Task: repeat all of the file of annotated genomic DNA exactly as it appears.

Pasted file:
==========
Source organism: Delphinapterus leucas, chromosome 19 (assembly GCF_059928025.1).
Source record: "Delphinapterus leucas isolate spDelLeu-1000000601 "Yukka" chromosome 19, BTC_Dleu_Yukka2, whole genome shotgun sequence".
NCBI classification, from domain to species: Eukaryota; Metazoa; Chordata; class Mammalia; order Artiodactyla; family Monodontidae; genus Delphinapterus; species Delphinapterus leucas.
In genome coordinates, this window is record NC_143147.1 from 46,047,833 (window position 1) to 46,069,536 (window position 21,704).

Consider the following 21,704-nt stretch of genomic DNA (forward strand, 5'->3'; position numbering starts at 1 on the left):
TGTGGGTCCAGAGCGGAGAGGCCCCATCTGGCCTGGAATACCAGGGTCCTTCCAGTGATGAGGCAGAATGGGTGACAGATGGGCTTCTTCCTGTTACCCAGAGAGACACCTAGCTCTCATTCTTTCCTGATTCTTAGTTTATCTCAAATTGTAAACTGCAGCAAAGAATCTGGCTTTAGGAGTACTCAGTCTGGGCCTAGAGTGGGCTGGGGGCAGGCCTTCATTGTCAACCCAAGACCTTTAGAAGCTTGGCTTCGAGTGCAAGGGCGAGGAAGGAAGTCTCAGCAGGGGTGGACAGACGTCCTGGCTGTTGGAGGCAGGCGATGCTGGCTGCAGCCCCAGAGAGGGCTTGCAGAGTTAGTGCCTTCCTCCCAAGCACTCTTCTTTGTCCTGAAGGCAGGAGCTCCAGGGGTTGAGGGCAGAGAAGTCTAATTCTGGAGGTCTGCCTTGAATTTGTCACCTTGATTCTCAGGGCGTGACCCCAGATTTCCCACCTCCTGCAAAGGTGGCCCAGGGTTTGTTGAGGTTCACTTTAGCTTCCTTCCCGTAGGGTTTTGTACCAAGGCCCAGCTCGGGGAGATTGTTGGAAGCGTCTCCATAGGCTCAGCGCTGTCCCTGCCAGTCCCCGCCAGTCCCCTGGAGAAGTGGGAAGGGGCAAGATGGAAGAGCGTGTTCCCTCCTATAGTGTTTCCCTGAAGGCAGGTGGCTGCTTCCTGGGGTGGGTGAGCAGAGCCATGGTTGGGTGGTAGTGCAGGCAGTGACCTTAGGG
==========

Source organism: Delphinapterus leucas, chromosome 19 (assembly GCF_059928025.1).
Source record: "Delphinapterus leucas isolate spDelLeu-1000000601 "Yukka" chromosome 19, BTC_Dleu_Yukka2, whole genome shotgun sequence".
NCBI classification, from domain to species: Eukaryota; Metazoa; Chordata; class Mammalia; order Artiodactyla; family Monodontidae; genus Delphinapterus; species Delphinapterus leucas.
In genome coordinates, this window is record NC_143147.1 from 46,047,833 (window position 1) to 46,069,536 (window position 21,704).

Consider the following 21,704-nt stretch of genomic DNA (forward strand, 5'->3'; position numbering starts at 1 on the left):
TGTGGGTCCAGAGCGGAGAGGCCCCATCTGGCCTGGAATACCAGGGTCCTTCCAGTGATGAGGCAGAATGGGTGACAGATGGGCTTCTTCCTGTTACCCAGAGAGACACCTAGCTCTCATTCTTTCCTGATTCTTAGTTTATCTCAAATTGTAAACTGCAGCAAAGAATCTGGCTTTAGGAGTACTCAGTCTGGGCCTAGAGTGGGCTGGGGGCAGGCCTTCATTGTCAACCCAAGACCTTTAGAAGCTTGGCTTCGAGTGCAAGGGCGAGGAAGGAAGTCTCAGCAGGGGTGGACAGACGTCCTGGCTGTTGGAGGCAGGCGATGCTGGCTGCAGCCCCAGAGAGGGCTTGCAGAGTTAGTGCCTTCCTCCCAAGCACTCTTCTTTGTCCTGAAGGCAGGAGCTCCAGGGGTTGAGGGCAGAGAAGTCTAATTCTGGAGGTCTGCCTTGAATTTGTCACCTTGATTCTCAGGGCGTGACCCCAGATTTCCCACCTCCTGCAAAGGTGGCCCAGGGTTTGTTGAGGTTCACTTTAGCTTCCTTCCCGTAGGGTTTTGTACCAAGGCCCAGCTCGGGGAGATTGTTGGAAGCGTCTCCATAGGCTCAGCGCTGTCCCTGCCAGTCCCCGCCAGTCCCCTGGAGAAGTGGGAAGGGGCAAGATGGAAGAGCGTGTTCCCTCCTATAGTGTTTCCCTGAAGGCAGGTGGCTGCTTCCTGGGGTGGGTGAGCAGAGCCATGGTTGGGTGGTAGTGCAGGCAGTGACCTTAGGG